Believe it or not, Nets have made progress this year
by Bryan Fonseca
Mar 21, 2017 | 3569 views | 0 0 comments | 474 474 recommendations | email to a friend | print
Grueling, rugged, unideal, cumbersome – any fancy adjective you could think of, that’s been the Brooklyn Nets’ 2016-17 season.

It’s year one of a likely three to five-year rebuild, so “shocking” isn’t a suitable description.

Though the Nets were actually worse off when starting point guard Jeremy Lin went down with multiple severe hamstring injuries, shortening his profound impact on this team, all in all the Nets have seen growth up and down the roster.

With the rise and evolution of second-year forward Rondae Hollis-Jefferson, rookies Caris LeVert and Isaiah Whitehead, and December pick-up Spencer Dinwiddie, the Nets have quietly developed a handful of prospects, who’ve all undergone head coach Kenny Atkinson’s trial-by-fire test.

Atkinson’s belief of having guys learn on the job has been voiced throughout the season, but frankly he has no other choice. He has on several occasions offered praise for his team for standing by him throughout a campaign, which may draw many negative connotations.

“They just come to work, they’re pretty resilient, more resilient than I am,” Atkinson told the media after a team practice. “They come from winning cultures and I think they also understand that every situation is different, they understand where we are.

They’re smart guys, that doesn’t mean they’re accepting it,” he added. “I am really pleased with how they come to work every day. They come out with a good spirit and I hope that’s the culture we’re promoting.”

Atkinson and Nets general manager Sean Marks have openly discussed the idea of changing the culture in Brooklyn.

With a lack of future draft picks, they have tried to creatively respond to with acquisitions like the aforementioned LeVert, and the recent Bojan Bogdanovic and Chris McCullough trade, which landed them, among other things, the Washington Wizards’ 2017 first-round pick.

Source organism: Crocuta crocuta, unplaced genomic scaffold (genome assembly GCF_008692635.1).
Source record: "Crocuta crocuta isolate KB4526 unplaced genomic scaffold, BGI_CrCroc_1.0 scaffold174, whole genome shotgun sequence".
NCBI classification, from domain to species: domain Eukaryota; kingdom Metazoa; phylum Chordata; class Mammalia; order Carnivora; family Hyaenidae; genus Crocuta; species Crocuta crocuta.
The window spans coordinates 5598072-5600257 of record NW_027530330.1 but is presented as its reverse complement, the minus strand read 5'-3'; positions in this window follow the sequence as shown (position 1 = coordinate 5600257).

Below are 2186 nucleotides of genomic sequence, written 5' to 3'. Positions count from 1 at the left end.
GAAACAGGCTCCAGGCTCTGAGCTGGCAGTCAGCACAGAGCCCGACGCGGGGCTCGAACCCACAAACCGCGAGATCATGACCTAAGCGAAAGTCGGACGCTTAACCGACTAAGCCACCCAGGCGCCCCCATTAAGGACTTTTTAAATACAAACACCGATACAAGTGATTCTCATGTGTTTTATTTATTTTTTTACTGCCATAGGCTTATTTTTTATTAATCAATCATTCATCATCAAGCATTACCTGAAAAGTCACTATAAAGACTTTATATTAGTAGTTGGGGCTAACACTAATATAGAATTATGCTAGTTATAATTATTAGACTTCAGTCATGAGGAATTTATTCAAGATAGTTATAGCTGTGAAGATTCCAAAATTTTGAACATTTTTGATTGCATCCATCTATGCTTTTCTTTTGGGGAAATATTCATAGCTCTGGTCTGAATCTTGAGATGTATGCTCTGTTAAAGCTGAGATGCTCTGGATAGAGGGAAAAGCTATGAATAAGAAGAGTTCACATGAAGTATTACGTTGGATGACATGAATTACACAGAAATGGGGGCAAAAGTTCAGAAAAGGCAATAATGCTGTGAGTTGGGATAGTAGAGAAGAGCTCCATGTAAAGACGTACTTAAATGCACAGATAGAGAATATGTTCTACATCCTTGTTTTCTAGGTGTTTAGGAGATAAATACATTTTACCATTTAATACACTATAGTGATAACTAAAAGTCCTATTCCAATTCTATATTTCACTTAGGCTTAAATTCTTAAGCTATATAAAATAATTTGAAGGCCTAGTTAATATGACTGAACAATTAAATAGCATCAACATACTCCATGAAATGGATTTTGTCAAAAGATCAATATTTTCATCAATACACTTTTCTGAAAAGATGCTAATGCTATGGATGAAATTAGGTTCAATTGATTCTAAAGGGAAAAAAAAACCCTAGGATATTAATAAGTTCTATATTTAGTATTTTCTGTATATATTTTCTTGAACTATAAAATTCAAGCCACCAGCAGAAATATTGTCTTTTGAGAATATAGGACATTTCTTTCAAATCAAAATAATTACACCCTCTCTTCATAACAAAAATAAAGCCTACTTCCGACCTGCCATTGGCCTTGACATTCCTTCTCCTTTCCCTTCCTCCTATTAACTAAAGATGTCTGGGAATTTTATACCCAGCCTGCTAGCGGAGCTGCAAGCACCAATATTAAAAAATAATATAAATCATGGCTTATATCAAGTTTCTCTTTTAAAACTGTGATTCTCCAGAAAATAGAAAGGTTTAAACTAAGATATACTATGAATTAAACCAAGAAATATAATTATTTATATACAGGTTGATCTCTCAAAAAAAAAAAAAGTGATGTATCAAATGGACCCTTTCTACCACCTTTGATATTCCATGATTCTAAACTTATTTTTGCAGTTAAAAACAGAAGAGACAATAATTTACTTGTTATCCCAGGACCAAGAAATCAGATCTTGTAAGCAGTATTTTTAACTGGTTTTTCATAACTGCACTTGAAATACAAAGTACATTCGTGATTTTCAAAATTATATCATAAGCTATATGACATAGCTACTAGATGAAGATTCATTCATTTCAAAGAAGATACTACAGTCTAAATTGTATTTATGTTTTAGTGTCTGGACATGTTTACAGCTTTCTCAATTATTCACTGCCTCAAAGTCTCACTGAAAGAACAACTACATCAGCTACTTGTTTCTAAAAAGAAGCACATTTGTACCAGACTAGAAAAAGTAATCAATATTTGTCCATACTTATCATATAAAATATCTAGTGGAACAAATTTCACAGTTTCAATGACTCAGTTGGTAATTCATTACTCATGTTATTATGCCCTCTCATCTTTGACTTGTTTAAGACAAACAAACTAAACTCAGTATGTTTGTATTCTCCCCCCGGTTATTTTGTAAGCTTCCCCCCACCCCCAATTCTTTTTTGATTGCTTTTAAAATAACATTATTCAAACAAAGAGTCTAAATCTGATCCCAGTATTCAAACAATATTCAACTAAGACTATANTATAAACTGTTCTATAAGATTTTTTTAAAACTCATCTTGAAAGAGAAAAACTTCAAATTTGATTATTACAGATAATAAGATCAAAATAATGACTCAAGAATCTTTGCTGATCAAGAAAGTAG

“We’re giving up a heck of a player, but at the same time we’re giving him the option to go to a good team,” Marks said of dealing Bogdanovic to the playoff-bound Wizards. “He’s in a contract year.

“Hopefully he’s going to play a long playoff run, but at the same time it helps us get back some of these picks, some of these assets that we no longer have,” he added.

The Nets trade with the Boston Celtics of a few years ago, which landed them Paul Pierce, Kevin Garnett and Jason Terry at the cost of a multitude of first-round picks, will once again rear its ugly head as we inch closer toward June’s draft.

The future was mortgaged and now the Nets, who didn’t have a 2016 pick to begin with, will have Boston’s 2017 choice (Boston will have theirs) and no 2018 first-round selection, at least not their own.

In Brooklyn, patience is a necessity. A 13-win season for the first campaign of the Atkinson-Marks era isn’t something to write home about. However, we’ve witnessed the growth, the culture change, and steady development toward what could have a more promising outlook for next season.

“Whether it works or not, I don’t know, but we’re on the same page,” said Atkinson of his dynamic with Marks as it pertains to this rebuild. “We have the same vision on how we can get out of it.

“My big fear was whether the average fan was going to understand that,” he added. “But you know, there haven’t been many boos and the fact that there has been some compassion and understanding makes me think that we don’t give the fans enough credit for what they know.”
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